In a preferred embodiment of the invention, the pH of the solution is below 4, preferably below 2. In a preferred embodiment, the carrier is made of paper, cellulose, nitrocellulose or of organic polymers. The carrier is porous, for example a non-woven or a porous membrane. Carriers, which are stable in the presence of acids, are known in the art.

The test strip may comprise an outer barrier layer, preferably from a water soluble organic polymer, which dissolves rapidly upon contact with water. The barrier layer may confer storage stability to the test strip. For example, the strip can be layered with polyvinyl alcohol (PVOH, PVA). Barrier layers from water dissolving plastics are known in the art. For example, PVOH decomposes, disperses and dissolves within seconds after contact with water. By selecting the film grade, fast dissolution is achieved. A useful barrier material may be pelletized polyvinyl alcohol (available under the trademark “depart” from Environmental Polymers of Irldam UK). Tests with this material have shown that at 23° C. and 50% RH, 30 micron films of polyvinyl alcohol may have oxygen permeation rates ranging from 0.24-1.85 ml per square meter per day, depending on the formulation. Nitrogen permeation rates for film materials are so low that they could not be measured in laboratory tests, suggesting a permeability similar to that of aluminium foil.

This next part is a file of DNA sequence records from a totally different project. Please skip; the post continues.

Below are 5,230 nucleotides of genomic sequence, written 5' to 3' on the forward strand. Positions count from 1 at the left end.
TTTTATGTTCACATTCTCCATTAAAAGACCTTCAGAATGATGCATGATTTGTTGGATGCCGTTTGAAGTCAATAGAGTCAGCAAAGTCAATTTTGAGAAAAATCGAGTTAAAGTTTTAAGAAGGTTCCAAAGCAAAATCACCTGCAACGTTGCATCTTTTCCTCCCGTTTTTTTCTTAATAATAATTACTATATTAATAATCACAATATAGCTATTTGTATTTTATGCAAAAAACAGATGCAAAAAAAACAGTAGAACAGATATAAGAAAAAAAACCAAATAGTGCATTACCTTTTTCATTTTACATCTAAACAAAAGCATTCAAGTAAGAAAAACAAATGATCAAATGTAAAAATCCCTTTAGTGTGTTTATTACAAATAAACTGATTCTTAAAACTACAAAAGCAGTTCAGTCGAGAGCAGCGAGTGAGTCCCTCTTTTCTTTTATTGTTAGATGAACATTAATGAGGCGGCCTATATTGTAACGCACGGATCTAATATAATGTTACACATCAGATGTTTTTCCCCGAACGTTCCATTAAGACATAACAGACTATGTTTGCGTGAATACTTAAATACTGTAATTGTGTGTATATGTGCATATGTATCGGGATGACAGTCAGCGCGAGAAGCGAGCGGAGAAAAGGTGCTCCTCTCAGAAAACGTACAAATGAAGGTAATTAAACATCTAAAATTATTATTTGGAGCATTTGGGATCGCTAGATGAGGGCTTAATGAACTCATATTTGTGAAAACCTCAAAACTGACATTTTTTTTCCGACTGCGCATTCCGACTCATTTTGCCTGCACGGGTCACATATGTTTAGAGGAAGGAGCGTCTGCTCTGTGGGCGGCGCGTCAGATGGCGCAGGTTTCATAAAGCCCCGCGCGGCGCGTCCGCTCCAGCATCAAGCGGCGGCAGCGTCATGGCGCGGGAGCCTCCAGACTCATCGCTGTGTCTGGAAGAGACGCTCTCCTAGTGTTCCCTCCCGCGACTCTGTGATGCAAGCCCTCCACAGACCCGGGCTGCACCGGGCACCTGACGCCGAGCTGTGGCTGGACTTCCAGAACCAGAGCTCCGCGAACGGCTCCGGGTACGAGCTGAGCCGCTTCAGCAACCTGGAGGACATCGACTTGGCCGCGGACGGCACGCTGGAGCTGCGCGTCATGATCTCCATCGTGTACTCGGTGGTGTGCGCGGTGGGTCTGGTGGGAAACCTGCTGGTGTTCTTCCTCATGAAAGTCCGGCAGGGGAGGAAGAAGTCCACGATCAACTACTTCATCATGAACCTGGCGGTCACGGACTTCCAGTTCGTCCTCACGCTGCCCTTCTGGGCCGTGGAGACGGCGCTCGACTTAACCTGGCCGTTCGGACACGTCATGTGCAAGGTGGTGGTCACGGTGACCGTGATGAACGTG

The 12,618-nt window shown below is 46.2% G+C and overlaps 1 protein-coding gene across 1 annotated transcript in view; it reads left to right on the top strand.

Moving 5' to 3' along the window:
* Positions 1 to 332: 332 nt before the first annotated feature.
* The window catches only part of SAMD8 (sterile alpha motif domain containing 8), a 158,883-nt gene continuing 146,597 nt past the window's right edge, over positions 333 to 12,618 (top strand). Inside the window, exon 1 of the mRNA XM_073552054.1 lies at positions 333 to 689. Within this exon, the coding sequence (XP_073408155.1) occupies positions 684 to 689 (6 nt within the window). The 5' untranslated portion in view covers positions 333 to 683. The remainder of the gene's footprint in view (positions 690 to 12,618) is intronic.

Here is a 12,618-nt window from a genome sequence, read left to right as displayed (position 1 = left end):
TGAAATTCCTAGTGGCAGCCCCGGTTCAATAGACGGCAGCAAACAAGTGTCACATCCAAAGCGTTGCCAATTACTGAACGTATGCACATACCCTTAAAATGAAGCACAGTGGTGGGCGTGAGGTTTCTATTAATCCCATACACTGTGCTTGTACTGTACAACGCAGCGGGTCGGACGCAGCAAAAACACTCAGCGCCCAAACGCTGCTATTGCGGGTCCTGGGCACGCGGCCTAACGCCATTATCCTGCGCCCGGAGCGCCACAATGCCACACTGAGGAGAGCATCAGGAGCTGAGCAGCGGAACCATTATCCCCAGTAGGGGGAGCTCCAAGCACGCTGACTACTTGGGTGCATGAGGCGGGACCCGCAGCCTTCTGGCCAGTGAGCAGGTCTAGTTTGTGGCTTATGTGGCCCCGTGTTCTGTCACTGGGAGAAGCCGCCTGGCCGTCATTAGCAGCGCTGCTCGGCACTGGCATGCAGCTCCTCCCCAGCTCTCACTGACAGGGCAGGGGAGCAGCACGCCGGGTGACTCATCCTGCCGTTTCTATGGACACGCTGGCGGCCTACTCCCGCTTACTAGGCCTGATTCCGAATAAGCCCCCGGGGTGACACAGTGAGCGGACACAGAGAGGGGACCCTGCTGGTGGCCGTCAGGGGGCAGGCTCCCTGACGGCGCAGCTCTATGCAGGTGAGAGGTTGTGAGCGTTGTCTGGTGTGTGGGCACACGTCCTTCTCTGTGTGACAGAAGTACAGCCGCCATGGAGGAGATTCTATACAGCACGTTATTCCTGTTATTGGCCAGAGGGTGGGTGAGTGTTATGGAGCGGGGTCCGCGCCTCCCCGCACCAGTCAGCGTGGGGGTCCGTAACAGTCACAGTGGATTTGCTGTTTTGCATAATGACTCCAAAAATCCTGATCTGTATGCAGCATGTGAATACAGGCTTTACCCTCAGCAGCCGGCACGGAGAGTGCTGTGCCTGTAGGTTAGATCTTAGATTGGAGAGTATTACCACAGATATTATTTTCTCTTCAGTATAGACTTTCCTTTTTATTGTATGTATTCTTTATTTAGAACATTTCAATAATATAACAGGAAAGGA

It is preferred that the test strip has a long time storage stability, for example for month or years. This can be achieved by using a stable carrier, providing a barrier layer and/or embedding the strip in a sealed packaging, such as a foliage, bag or container. However, it is also possible to provide the test strip as a kit of parts, which comprises an impregnating solution and a carrier. Before using the strip, the user impregnates the carrier with the solution.

In a preferred embodiment of the invention, the method comprises the steps of

    • (a) providing a carrier and an aqueous impregnating solution comprising nitric acid,
    • (b) impregnating the carrier with the solution and
    • (c) drying the carrier.

Another subject of the invention is a method for determining whether an aqueous solution comprises equol, comprising the steps of

    • (A) contacting the aqueous solution with a test strip of the invention,
    • (B) detecting the presence or absence of a color change,
    • (C) deducing from the presence or absence of the color change whether the solution comprises equol.